Lifestyle

ILEA Quick Tips For Event Planners: November 2016

Making an Emergency Action Plan (EAP).

With all the major events happening in our market, it is time for us to start thinking about events differently. Do you know what your venue security provides for your event? Will they perform CPR on a guest? Do you know where the AEDs are in the facility? What is the weather evacuation plan? What happens if you find your event caught in civil unrest or an active shooter situation? It sounds dramatic, but this is the world we live in, and by creating an Emergency Action Plan, you and your team can be prepared. No event is too small to have some type of plan to deal with natural or human-caused hazards. As the Event Planner, you are often solely responsible for creating an environment that is safe and secure.

What is an Emergency Action Plan (EAP)?
An EAP is a written document produced by the person responsible for the event. It is a guide that will identify any potential hazards and provide guidance to all those participating on what actions to take to minimize or prevent loss of life or property. This is also very helpful in cases where you need to involve city, county or state officials to help resolve or intervene in a situation. This plan is often required when submitting your permits. Each plan will vary based on size, location and type of gathering.

Where to start?
Conduct a risk assessment to identify the vulnerabilities. Involve your staff and the vendors who are going to be a part of the event to help you recognize areas of concern. City, county and state officials are very helpful in the planning process because they have the same goals of safety and security as you do. These entities may have protocols you will need to include based on their involvement. If you are overwhelmed, there are professionals who can come in and help you with this process. The Department of Homeland Security has some very good information to assist you at: www.ready.gov/business.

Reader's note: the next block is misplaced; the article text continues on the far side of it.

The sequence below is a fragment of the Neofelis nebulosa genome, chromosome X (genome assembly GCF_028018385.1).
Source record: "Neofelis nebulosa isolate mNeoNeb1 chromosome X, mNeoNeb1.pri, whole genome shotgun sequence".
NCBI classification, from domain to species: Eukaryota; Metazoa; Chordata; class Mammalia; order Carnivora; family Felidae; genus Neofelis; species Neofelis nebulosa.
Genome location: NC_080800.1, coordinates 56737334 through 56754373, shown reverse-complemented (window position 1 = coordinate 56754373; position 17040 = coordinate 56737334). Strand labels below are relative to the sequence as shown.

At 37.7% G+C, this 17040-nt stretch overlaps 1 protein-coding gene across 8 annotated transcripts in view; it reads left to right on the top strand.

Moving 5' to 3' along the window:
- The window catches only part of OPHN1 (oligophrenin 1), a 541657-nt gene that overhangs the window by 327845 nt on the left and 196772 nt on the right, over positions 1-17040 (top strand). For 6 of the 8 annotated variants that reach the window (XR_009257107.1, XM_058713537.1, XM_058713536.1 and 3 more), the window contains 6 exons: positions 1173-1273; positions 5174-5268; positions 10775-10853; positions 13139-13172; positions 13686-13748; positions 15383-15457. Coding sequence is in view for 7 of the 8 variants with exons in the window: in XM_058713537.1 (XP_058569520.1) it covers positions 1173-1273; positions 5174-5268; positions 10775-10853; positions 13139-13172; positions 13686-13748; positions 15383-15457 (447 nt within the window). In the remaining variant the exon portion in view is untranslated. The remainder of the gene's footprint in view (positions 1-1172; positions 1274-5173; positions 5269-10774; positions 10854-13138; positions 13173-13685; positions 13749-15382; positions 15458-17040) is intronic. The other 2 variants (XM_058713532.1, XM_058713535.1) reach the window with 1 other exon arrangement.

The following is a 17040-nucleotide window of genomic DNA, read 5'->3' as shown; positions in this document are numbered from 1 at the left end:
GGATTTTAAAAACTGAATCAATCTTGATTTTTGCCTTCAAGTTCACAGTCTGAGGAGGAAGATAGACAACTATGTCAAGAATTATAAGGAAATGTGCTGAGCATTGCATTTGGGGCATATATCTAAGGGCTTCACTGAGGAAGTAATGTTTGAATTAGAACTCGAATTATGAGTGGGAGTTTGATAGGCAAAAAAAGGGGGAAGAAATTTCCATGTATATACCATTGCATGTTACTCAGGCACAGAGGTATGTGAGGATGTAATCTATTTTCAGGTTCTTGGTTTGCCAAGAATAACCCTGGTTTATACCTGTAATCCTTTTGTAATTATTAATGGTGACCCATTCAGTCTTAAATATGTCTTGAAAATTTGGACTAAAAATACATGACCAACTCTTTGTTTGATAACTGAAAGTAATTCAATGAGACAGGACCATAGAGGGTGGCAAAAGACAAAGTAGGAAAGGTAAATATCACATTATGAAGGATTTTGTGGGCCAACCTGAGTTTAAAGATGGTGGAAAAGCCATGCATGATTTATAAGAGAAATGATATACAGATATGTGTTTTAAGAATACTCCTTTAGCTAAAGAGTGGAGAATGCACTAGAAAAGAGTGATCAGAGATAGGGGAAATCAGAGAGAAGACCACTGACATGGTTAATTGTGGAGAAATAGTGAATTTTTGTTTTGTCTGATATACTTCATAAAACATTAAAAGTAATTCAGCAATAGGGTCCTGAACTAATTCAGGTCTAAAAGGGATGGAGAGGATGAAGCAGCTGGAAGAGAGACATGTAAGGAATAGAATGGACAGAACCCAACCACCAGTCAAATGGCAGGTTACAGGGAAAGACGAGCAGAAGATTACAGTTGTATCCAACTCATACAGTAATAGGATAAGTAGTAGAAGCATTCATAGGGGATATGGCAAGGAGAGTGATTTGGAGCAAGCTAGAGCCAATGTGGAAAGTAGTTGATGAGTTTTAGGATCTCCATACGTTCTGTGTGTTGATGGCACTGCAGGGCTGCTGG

What should you include?
This will be dependent upon type and size of event, but some of the basics will remain the same. One thing all plans should have is the notification list and contact information for responsible parties. It is important for everyone to know the chain of command when making the call to evacuate or contact the authorities. You will want to call out specific incidents and emergencies that are possible and the response plan for them. Maps should be included of the venue or site along with emergency exits, command center, AED locations and other things related to the plan. A Business Impact Assessment (BIA) may be something you want to include as well to help you determine how you recover from the disruption.

What’s next?
Once you have completed your plan, you should make sure you share it with all those involved as appropriate. Take the time to communicate the plan with staff, committees and vendors. Events that have a higher risk than most may want to conduct some tabletop exercises with possible scenarios. If you have concerns, reach out to law enforcement as they often have information of potential threats before anyone else. After the event, take the time to evaluate your plan and make adjustments if needed.

Putting together an EAP is a large task but one that can potentially save lives and property in the long run, so please take the time. Don’t wait to reach out to city, county and state officials—they want to help you plan and not just receive your call to respond. I have spent a lot of time connecting with them for my events, and they are excited about opening up the conversation with our community to learn from us, as well as provide us with important resources.  

Meghan Gustafson has over 10 years of event experience in the Twin Cities is currently the Event Manager for The Basilica Landmark and The Basilica Block Party.  She is also the Immediate Past President of the International Live Events Association (ILEA) Minneapolis-St. Paul Chapter.

International Live Events Association (ILEA) is the new name for the International Special Events Society (ISES). ILEA represents and supports more than 5,000 members globally - event professionals who do business together, share knowledge, nurture talent and progress the live events industry. For more information on how an ILEA professional can help you with your event, please contact info@ises-msp.org.